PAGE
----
January 15, 2013

The Hotel Occupancy Tax (?HOT?) is a municipal tax charged to individuals who stay at Hotels within a city or it?s Extra-Territorial Jurisdiction. The HOT tax is levied by Cities pursuant to state statute. For most cities in Texas, this tax is capped at 7.0 % of the price paid for a room in a hotel. The price paid for a room does not include the cost of food served by the hotel and the cost of personal services performed by the hotel for the person except for those services related to cleaning and readying the room for use or possession.

Not all persons spending the night at a hotel are subject to paying the HOT tax. Some common exemptions are:

  • (i) a permanent resident of the city where the hotel is located;
  • (ii) certain members of charitable organizations;
  • (iii) state or government employees traveling as a part of their job duties.

HOT taxes collected by the Hotel are paid to the City. A city may use these HOT funds only as authorized by state statute. In Texas, HOT funds are to be used only to promote tourism and the convention and hotel industry in the city that authorized the HOT tax. HOT tax funds can only be spent:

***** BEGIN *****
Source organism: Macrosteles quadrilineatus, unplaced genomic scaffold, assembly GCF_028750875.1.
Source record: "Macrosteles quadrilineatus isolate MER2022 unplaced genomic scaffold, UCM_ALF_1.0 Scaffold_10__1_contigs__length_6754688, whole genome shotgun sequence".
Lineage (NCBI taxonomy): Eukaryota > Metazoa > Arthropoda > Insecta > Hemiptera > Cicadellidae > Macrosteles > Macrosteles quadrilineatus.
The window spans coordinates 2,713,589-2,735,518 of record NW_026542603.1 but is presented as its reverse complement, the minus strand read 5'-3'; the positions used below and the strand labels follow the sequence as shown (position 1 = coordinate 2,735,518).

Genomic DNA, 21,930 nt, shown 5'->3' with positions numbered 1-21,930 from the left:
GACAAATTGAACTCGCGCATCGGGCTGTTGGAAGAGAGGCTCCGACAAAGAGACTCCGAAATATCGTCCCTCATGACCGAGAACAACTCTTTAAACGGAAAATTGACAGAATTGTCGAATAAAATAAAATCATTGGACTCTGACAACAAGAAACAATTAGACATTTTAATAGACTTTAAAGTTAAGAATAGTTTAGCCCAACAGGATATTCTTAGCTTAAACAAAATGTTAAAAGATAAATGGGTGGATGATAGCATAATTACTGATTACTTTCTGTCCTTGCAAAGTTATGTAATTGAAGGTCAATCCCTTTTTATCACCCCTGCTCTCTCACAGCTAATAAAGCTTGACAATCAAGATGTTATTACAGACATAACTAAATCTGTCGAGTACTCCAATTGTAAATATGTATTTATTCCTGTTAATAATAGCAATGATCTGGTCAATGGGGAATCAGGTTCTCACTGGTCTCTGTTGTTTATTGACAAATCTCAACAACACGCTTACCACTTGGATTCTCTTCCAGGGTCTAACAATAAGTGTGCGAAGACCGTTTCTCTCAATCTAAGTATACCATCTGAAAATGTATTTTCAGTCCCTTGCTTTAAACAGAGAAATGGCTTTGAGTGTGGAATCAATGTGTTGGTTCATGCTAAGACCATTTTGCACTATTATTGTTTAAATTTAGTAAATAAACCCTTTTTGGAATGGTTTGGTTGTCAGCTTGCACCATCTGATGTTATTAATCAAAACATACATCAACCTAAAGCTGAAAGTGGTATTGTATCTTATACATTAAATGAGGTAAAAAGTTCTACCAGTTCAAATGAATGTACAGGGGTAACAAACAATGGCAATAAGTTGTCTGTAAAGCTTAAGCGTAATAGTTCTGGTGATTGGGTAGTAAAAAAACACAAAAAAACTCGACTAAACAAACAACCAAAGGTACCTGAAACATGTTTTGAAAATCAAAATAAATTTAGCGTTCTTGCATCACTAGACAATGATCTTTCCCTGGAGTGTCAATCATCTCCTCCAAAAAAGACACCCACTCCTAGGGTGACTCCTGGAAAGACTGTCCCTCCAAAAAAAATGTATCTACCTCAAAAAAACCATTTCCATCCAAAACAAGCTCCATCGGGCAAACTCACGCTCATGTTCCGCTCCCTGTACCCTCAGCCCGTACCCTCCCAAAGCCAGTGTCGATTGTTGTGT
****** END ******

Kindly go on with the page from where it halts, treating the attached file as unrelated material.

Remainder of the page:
• (i) on statutorily authorized uses; and
  • (ii) shall be expended in a manner directly enhancing and promoting tourism and the convention and hotel industry.

Common authorized purposes for HOT funds are:

  • (i) to acquire sites for and/or construct, enlarge, and maintain convention centers and/or visitor information centers;
  • (ii) provide the facilities, personnel and materials to register convention delegates or registrants:
  • (iii) advertising and conduction solicitations and promotional programs to attract tourists and convention delegates and registrants:
  • (iv) general promotion and support of the arts, dance, drama, folks art, radio, etc that are related to the presentation, performance and exhibition of the art forms authorized;
  • (v) restoration and preservation and promotion of historic sites or museums that is near the convention center or located where frequented by tourists and convention delegates;
  • (vi) sporting events that will draw tourists.

In part II, tourism will be defined, a common test will be examined to determine if spending of HOT funds will directly enhance and promote tourism. The fiduciary duty in relation to managing these HOT funds will be examined in part III.

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